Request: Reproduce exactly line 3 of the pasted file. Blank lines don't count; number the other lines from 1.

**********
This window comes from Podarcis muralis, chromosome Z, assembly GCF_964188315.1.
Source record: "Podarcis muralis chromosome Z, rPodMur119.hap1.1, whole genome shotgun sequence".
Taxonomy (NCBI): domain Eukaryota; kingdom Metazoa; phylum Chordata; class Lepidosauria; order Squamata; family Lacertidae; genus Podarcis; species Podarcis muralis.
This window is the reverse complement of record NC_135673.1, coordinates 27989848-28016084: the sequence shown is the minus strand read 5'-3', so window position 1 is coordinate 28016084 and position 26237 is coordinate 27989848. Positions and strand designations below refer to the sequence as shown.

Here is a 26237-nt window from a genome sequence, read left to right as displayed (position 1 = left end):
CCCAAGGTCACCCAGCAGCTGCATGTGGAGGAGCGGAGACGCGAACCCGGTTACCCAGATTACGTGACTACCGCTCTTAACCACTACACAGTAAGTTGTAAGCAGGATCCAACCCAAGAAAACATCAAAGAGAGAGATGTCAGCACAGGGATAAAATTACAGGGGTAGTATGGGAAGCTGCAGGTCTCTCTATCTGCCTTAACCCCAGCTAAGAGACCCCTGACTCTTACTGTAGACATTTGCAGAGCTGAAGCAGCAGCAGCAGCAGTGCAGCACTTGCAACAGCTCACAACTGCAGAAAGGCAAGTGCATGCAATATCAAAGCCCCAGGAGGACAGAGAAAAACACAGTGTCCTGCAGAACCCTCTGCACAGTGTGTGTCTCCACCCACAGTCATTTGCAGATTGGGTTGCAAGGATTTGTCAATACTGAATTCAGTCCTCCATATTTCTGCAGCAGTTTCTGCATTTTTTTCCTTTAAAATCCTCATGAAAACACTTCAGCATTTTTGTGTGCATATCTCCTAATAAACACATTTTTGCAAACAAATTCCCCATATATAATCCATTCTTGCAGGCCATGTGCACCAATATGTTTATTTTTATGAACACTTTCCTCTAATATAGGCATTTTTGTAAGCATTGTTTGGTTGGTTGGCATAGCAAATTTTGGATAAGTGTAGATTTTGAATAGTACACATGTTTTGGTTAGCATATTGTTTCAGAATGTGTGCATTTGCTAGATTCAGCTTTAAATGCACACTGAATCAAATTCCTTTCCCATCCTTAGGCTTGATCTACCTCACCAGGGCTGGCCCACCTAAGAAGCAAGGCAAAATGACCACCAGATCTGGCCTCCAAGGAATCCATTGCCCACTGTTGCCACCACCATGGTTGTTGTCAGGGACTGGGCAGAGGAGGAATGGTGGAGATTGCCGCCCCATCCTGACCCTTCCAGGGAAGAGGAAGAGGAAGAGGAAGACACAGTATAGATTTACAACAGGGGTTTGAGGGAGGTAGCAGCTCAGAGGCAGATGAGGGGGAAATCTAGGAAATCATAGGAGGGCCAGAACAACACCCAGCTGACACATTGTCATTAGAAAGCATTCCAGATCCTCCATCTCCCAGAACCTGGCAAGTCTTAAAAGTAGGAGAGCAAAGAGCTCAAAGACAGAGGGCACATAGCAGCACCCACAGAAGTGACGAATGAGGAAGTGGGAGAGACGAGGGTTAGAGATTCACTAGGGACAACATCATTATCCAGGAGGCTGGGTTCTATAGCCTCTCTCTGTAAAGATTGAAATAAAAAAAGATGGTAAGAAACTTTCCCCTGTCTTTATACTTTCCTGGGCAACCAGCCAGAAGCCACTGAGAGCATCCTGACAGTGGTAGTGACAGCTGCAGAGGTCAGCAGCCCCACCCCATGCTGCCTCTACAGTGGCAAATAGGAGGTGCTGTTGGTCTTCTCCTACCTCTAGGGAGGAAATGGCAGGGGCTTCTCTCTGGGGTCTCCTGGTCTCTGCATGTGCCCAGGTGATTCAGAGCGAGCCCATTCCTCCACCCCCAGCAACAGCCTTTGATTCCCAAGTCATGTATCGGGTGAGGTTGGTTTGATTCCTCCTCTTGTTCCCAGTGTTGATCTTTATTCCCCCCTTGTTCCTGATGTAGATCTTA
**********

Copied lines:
Taxonomy (NCBI): domain Eukaryota; kingdom Metazoa; phylum Chordata; class Lepidosauria; order Squamata; family Lacertidae; genus Podarcis; species Podarcis muralis.